Improper search was contended, evidence was thrown out of court, and mom was released on procedural grounds. With mommy back in the kitchen John returned to the seemingly endless days of looking for a real job and playing around with math and growing a perfectly rectangular over-sized beard.

Tycho Brahe 1546 - 1601. As royal astronomer of Denmark (before telescopes), he used a quadrant to precisely measure the positions of celestial objects, especially Mars. He observed a supernova and showed that it could not be within our atmosphere. He showed that comets must be farther away than the Moon. Over in Denmark and oblivious to all of John’s trials was Big Ty. Make no mistake, Ty was John’s opposite. They shared some things in common, like both Ty and John would sometimes only eat one meal per day, but Ty’s one meal lasted pretty much all of his waking hours. Ty weighed about 3 Johns. Then there was the issue of the clothes. With help from his team of skilled dresser drones, buzzing about him like so many short period comets, Ty could easily be presentable for attending formal breakfast within an hour or two after rising, including snack breaks. Then they would hurriedly change his attire as the table was reset for lunch. Dressing and eating consumed much of Ty’s focus during the day.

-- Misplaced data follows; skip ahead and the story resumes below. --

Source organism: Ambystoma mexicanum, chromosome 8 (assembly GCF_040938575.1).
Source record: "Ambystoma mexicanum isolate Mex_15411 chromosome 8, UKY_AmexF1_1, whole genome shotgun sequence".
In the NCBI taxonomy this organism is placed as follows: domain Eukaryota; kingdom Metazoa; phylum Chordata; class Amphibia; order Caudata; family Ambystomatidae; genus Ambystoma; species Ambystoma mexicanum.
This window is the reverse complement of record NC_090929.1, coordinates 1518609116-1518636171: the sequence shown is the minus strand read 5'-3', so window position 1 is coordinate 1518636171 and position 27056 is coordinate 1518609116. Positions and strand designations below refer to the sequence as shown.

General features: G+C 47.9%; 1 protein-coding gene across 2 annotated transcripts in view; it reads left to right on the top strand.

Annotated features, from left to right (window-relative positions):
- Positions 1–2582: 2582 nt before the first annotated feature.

But then there was the night. This was when Ty would earn his fame and title and excessive governmental stipend. With help from several tiny minions, each clear night the great aristocrat would carefully and precisely measure the position in the sky of a planet or two. He expertly recorded the figures in a book which he then locked securely in a safe, away from any danger of it providing any useful purpose. Then he would be off to the party.
My sister asked me not to come drunk to her school play. Too bad, I really wanted to see it.
Ty could party. Don’t let anyone tell you Ty couldn’t party. No one would dare tell Ty how to party although one guy tried. The discussion actually started over a math problem but quickly led to a drunken stumbling slashing of sharp knives. Ty came up short on that deal by a nose. Not to fret long about an abbreviated face, Ty had his attendants fabricate several new noses of various materials and arrange them on his dresser so he could coordinate them properly with his outfits. The silver one accessorized nicely with the white and grey ruffled collar and the feather-infused black felt tricorn topper. But the brass one matched his favorite belt buckle. Each artificial proboscis included an attached string for mooring the device to his ears. A layer of soft sticky candle wax further aided in preventing the pseudo-schnaaz from sliding around on his face.